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Kevin Kobylinski 1,2, Alongkot Ponlawat 2, Ratawan Ubalee 2, Brian Foy 3, Joel Tarning 4, Thanaporn Wattanakul 4, MAJ Wes McCardle 2, CDR Dan Szumlas 1,

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Presentation on theme: "Kevin Kobylinski 1,2, Alongkot Ponlawat 2, Ratawan Ubalee 2, Brian Foy 3, Joel Tarning 4, Thanaporn Wattanakul 4, MAJ Wes McCardle 2, CDR Dan Szumlas 1,"— Presentation transcript:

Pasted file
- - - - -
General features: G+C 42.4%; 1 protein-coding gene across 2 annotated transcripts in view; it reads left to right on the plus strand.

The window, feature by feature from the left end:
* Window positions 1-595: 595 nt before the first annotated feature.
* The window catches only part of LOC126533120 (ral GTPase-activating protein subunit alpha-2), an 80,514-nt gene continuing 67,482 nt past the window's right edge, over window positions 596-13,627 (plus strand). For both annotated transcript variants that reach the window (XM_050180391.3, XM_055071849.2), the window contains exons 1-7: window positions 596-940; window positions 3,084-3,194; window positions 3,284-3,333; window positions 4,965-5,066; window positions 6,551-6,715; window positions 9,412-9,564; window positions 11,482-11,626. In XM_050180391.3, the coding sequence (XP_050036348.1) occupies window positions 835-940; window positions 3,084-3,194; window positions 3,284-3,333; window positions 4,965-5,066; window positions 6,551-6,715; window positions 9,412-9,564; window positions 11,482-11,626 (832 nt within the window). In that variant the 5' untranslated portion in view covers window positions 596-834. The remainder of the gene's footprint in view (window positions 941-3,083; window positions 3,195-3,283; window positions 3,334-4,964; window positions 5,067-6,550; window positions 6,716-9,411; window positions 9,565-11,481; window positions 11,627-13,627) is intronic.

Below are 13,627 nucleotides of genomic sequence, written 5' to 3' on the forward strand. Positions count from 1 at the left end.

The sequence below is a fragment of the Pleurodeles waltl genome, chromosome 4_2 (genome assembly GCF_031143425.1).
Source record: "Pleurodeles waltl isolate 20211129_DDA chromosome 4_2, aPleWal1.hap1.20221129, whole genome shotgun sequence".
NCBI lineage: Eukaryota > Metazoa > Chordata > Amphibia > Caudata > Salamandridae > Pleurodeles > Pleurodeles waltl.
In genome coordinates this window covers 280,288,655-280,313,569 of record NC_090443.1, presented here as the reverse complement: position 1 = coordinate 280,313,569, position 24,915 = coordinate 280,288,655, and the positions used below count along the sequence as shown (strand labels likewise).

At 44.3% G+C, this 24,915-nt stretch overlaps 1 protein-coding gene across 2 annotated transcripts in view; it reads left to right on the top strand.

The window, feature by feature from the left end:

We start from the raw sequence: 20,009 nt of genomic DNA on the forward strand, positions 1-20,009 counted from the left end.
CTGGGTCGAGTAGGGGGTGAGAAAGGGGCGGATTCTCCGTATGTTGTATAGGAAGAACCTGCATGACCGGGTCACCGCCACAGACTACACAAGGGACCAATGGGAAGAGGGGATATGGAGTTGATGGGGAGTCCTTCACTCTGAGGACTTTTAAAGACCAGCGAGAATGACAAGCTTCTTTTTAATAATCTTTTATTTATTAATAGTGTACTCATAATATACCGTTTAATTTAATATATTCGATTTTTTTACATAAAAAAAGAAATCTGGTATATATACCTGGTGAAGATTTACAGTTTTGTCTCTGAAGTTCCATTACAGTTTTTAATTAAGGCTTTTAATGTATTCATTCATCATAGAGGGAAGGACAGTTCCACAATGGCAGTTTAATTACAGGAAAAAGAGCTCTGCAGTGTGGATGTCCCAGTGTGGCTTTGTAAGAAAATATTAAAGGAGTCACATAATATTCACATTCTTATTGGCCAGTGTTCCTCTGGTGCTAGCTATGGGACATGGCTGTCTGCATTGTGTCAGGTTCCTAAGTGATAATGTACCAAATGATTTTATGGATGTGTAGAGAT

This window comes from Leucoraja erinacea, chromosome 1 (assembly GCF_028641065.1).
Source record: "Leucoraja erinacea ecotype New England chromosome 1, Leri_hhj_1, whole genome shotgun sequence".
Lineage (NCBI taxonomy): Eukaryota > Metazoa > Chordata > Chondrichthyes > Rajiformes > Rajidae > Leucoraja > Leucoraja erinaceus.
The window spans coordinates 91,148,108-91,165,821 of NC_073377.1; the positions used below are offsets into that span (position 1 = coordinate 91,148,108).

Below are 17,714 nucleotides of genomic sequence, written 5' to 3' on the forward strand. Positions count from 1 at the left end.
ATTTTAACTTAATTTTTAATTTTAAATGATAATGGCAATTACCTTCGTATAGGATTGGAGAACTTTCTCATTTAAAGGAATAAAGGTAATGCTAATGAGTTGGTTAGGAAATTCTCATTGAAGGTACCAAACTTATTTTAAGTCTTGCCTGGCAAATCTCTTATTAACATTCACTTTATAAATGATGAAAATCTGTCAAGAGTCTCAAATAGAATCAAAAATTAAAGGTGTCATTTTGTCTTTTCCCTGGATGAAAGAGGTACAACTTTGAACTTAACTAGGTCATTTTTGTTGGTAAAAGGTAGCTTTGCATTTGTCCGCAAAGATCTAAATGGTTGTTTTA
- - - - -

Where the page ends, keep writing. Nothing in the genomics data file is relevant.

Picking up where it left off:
1 Kevin Kobylinski 1,2, Alongkot Ponlawat 2, Ratawan Ubalee 2, Brian Foy 3, Joel Tarning 4, Thanaporn Wattanakul 4, MAJ Wes McCardle 2, CDR Dan Szumlas 1, and LTC Jason Richardson 1,2,5 1 Walter Reed Army Institute of Research (WRAIR): Entomology Branch 2 Armed Forces Research Institute of Medical Sciences (AFRIMS): Department of Entomology 3 Colorado State University: Department of Microbiology, Immunology and Pathology 4 Mahidol-Oxford Tropical Medicine Research Unit 5 Armed Forces Pest Management Board Ivermectin mass drug administration to humans as a potential tool for malaria elimination Lethal concentration of ivermectin that kills GMS Anopheles Ivermectin concentration (ng/ml) dirus sawadwongporni campestris minimus gambiae = LC 50 = LC 25 = LC 5 n=5029, r=6 n=1431, r=4 n=2786, r=4 n=2376, r=6 n=2013, r=8 (reference) Various concentrations of ivermectin were blood fed to An. dirus, An. sawadwongporni, An. campestris and An. minimus via membrane feeders Mosquito survivorship was monitored for seven days A non-linear mixed model (Kobylinski et al. 2010) was used to estimate the lethal concentration that killed 50, 25, and 5 (LC 50, LC 25, LC 5 ) percent of mosquitoes μg/kg 400 μg/kg 800 μg/kg Ivermectin concentration (ng/ml) Time (days) Model estimates for 200, 400, 800 μg/kg doses GMS Anopheles LC 50 ( ) and LC 25 ( ) values plotted on model estimates dirus sawadwongporni campestris minimus gambiae Time (hours) Ivermectin concentration (ng/ml) P= P= P= P= P= P= P< Number of oocysts per An. dirus Sporontocidal impact of ivermectin on P. vivax in An. dirus Funding Sources The Military Infectious Disease Research Program, US Armed Forces Health Surveillance Center: Global Emerging Infections Surveillance Network, Colorado State University CRC , the Bill & Melinda Gates Foundation OPP and Grand Challenges Explorations grant 51995, and the National Institute of Allergy and Infectious Diseases grants R21-A and R01- A A1. This research was performed while the author held a National Research Council Research Associateship Award at the Walter Reed Institute of Research – Armed Forces Research Institute of Medical Sciences. Disclaimer Material has been reviewed by the Walter Reed Army Institute of Research – Armed Forces Research Institute of Medical Sciences. There is no objection to its publication. The opinions or assertions contained herein are the private views of the authors, and are not to be construed as official, or as reflecting true views of the Department of the Army or the Department of Defense. Background Ivermectin is an extremely safe oral drug, with over 300 million treatments distributed annually by mass drug administration (MDA) for onchocerciasis and lymphatic filariasis elimination in Africa and Latin America Ivermectin can reduce the survivorship of African Anopheles including: An. gambiae (Chaccour et al. 2010, Sylla et al. 2010, Ouédraogo et al. 2014), An. arabiensis (Fritz et al. 2012), and An. funestus (Ouédraogo et al. 2014), suppresses P. falciparum transmission (Kobylinski et al. 2011, Alout et al. 2014) and effects four out of five variables in the vectorial capacity equation (see right figures) A recent clinical trial showed that ivermectin is safe and well tolerated when administered with artemther-lumefantrine (Ouédraogo et al. 2014), and modelling efforts predict that ivermectin MDA coupled with artemisinin combination therapy (ACT) MDA in Africa would accelerate elimination efforts (Slater et al. 2014) Ivermectin can reduce the survivorship of Greater Mekong Subregion (GMS) Anopheles including: An. dirus, An. minimus, An. campestris, and An. sawadwongporni (see below) Ivermectin MDA fulfills many of the demands for novel vector control interventions put forth by the Malaria Eradication Research Agenda Consultative Group on Vector Control (Alonso et al. 2011) including: a different mode of action from currently used insecticides, it targets both indoor- and outdoor-feeding Anopheles, an avoidance of behavioral resistance mechanisms, an integration with current vector control tools, and it alters the mosquito population age structure (Alout et al. 2014) Ivermectin MDA directly targets exophagic and endophagic human-feeding Anopheles regardless of feeding time, thus it could be a powerful new tool to aid the current artemisinin-resistance containment in the GMS and malaria elimination efforts worldwide (www.mectizan.org) (Kobylinski) Vectorial Capacity V – average number of potentially infective bites that will be delivered by all vectors feeding on a single host in one day p – daily probability of adult mosquito survivorship a – daily probability an Anopheles feeds on a human (human bloodmeal index x feeding frequency) n – duration of the extrinsic incubation period b – vector competence (ie. proportion of Anopheles that ingest Plasmodium and successfully become infectious) m – vector density in relation to the host m a 2 p n b -lnp V = Ivermectin ingestion delays the time to re-feed in An. gambiae (Kobylinski et al. 2010) (χ 2 = 23.83, P < , Hazard ratio = [3.487, 18.63]) Effect of ivermectin in an African context Effect of ivermectin in a Greater Mekong Subregion context Ivermectin PK data from 23 adult Thai (12 F: 11M) (Na-Bangchang et al. 2006) raw data kindly provided by Dr. Kesara Na-Bangchang Data re-fitted using nonlinear mixed-effects modelling (NONMEM) Standard dosing of 200 ug/kg was assumed (no individual dose data) Simulations (n=500) were performed for a standard person weighing 56 kg pharmacokinetic models kindly created by Dr. Joel Tarning and Thanaporn Wattanakul Escalating concentratins of ivermectin reduce number of P. vivax oocysts per An. dirus Ongoing work indicates that ivermectin also reduces proportion of vectors that develop P. vivax oocysts The 400 μg/kg concentration appears to be ideal as it reaches the LC 50 of An. dirus Ivermectin (400 μg/kg ) is extremely safe and well tolerated Future directions Clinical trials to investigate combination of ivermectin and dihydroartemisinin plus piperaquine will commence soon Modelling efforts will be used to determine frequency of ivermectin MDAs to maximize impact on transmission Perform repeated ivermectin MDAs with or without ACTs in Africa and the GMS and monitor impacts on entomological (eg. vector density, population age structure, and sporozoite rate) and parasitological (eg. symptomatic and asymptomatic Plasmodium prevalence, and molecular Force of Infection) indices of transmission DDPI Stage 7 Oocyst 12 Sporozoite 14 Sporozoite χ 2 = 15.48, P = χ 2 = 19.96, P < χ 2 = 13.47, P = * * * Ivermectin (LC 25 ) inhibits the sporogony of P. falciparum in An. gambiae (Kobylinski et al. 2012) Ivermectin MDA reduces the proportion of wild P. falciparum-infectious An. gambiae (Alout et al. 2014) Mean percent P. falciparum infectious An. gambiae Time relative to MDA (days) *Treatment x time was significant (χ 2 = 25.89, P < ). Mean sporozoite rate in control villages did not differ significantly (P=1, while the sporozoite rate significantly reduced the first (P = ) and second (P=0.0018) weeks after MDA